Search within

Search within this article

Look up

Look up a word

  • Dictionary
  • Thesaurus
Please submit a word or phrase above.
Print this page

Print this page

Why can't I print more than one page at a time?

Full screen

matching results for page

Cited passage

Style
Citations are available only to our active members.
Sign up now to cite pages or passages in MLA, APA and Chicago citation styles.

"Portraying himself as an honest, ordinary person helped Lincoln identify with his audiences." (Einhorn, 1992, p. 25).

"Portraying himself as an honest, ordinary person helped Lincoln identify with his audiences." (Einhorn 25)

"Portraying himself as an honest, ordinary person helped Lincoln identify with his audiences."1

1. Lois J. Einhorn, Abraham Lincoln, the Orator: Penetrating the Lincoln Legend (Westport, CT: Greenwood Press, 1992), 25, http://www.questia.com/read/27419298.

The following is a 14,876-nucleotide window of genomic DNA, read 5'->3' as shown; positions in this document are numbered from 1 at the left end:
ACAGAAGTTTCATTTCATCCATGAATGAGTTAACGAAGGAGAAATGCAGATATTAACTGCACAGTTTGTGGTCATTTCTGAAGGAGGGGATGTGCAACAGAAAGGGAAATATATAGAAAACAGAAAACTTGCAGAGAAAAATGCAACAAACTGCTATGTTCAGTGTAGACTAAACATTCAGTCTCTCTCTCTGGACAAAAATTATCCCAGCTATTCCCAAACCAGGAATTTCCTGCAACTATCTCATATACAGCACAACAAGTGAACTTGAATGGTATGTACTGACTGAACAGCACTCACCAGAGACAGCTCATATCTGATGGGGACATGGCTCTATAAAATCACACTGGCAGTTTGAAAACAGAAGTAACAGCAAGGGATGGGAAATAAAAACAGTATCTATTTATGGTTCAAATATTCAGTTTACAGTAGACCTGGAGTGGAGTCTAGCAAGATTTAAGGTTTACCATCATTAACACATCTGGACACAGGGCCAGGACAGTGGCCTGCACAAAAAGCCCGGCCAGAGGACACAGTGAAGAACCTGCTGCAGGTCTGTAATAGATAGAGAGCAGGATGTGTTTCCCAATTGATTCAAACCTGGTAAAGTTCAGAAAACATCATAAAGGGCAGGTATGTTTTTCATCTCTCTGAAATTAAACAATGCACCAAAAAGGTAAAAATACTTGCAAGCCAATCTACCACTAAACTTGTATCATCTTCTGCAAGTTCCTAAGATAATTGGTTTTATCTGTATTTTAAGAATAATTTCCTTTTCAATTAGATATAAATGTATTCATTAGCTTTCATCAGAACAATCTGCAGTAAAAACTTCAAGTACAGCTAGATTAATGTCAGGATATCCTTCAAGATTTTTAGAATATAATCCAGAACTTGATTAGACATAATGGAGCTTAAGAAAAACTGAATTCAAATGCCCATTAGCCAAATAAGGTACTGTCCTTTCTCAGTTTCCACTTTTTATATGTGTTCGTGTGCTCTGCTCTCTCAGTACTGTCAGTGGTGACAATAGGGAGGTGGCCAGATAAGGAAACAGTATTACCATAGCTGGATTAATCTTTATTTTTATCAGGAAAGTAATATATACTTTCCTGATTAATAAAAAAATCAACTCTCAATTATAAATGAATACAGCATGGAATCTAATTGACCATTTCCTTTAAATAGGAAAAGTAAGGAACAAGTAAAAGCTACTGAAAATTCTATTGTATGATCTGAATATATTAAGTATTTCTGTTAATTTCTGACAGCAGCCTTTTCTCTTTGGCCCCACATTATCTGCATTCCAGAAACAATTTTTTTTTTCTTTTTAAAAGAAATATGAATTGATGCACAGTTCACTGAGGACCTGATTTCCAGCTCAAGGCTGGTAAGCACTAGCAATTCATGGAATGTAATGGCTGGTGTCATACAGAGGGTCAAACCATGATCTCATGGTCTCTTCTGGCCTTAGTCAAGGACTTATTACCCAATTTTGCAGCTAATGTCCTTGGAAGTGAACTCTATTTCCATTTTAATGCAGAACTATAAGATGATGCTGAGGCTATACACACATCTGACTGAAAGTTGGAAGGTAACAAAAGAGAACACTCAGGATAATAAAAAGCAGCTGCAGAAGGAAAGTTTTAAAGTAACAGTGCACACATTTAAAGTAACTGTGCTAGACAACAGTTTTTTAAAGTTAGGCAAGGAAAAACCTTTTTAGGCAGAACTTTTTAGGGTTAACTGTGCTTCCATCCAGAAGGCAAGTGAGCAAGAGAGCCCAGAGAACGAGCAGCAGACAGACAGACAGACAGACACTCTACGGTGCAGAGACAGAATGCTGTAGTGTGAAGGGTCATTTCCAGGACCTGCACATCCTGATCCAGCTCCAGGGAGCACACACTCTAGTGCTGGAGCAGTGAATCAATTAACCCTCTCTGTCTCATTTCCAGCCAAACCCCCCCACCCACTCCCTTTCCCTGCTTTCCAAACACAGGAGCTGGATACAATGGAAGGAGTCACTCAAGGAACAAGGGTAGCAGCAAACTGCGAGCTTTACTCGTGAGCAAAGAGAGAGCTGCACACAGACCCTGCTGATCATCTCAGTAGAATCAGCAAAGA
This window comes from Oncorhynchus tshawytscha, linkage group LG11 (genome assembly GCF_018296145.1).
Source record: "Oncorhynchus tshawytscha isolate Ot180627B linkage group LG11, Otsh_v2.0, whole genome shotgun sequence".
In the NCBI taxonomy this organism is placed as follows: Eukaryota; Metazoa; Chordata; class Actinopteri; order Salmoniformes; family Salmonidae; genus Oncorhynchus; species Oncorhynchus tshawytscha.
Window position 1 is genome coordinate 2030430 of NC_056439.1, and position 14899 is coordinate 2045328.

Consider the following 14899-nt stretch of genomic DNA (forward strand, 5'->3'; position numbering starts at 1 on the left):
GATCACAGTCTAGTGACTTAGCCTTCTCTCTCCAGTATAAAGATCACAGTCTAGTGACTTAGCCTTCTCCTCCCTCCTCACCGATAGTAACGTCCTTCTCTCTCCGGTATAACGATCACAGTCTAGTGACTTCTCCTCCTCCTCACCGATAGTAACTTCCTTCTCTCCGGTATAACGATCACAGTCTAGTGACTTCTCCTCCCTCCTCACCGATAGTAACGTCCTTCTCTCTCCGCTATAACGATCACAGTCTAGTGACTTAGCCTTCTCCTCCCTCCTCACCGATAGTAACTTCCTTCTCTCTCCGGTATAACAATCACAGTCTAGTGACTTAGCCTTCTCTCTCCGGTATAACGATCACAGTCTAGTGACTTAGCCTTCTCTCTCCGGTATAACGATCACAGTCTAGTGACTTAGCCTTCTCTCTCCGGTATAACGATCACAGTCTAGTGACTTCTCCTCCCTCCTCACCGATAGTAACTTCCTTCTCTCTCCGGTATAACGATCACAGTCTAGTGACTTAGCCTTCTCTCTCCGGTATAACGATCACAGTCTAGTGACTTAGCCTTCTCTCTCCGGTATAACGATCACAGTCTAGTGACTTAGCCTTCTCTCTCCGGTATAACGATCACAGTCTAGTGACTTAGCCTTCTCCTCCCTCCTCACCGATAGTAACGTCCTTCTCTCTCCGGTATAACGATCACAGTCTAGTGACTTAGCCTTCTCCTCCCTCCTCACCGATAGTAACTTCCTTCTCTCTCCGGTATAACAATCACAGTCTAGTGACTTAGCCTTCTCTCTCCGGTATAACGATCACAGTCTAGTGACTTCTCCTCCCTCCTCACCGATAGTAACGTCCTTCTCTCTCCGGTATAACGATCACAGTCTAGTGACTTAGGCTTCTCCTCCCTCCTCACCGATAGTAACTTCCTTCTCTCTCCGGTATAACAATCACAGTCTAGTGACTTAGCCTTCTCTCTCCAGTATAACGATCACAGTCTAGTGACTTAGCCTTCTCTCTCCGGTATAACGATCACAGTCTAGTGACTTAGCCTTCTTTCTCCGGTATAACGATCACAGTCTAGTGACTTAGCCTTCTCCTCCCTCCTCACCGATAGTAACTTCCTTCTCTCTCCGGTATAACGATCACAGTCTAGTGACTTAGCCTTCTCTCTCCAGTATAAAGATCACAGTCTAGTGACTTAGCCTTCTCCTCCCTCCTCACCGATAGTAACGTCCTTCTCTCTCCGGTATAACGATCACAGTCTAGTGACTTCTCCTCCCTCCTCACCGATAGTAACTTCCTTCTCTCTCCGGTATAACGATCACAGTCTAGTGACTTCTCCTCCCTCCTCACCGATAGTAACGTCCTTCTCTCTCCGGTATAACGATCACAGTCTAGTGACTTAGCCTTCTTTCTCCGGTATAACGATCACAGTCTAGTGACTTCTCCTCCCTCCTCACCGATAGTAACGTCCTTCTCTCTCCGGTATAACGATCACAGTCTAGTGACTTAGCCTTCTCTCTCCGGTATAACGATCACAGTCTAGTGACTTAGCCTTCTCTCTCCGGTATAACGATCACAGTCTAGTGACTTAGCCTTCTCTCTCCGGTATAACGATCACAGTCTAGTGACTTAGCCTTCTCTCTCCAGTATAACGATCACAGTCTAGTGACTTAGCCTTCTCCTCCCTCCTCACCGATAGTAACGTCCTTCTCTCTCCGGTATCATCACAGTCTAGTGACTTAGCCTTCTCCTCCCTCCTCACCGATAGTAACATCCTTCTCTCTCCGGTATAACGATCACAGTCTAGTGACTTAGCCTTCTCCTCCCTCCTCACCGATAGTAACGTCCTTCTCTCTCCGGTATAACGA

Cited passage

Welcome to the new Questia Reader

The Questia Reader has been updated to provide you with an even better online reading experience.  It is now 100% Responsive, which means you can read our books and articles on any sized device you wish.  All of your favorite tools like notes, highlights, and citations are still here, but the way you select text has been updated to be easier to use, especially on touchscreen devices.  Here's how:

1. Click or tap the first word you want to select.
2. Click or tap the last word you want to select.

OK, got it!

Thanks for trying Questia!

Please continue trying out our research tools, but please note, full functionality is available only to our active members.

Your work will be lost once you leave this Web page.

For full access in an ad-free environment, sign up now for a FREE, 1-day trial.

Already a member? Log in now.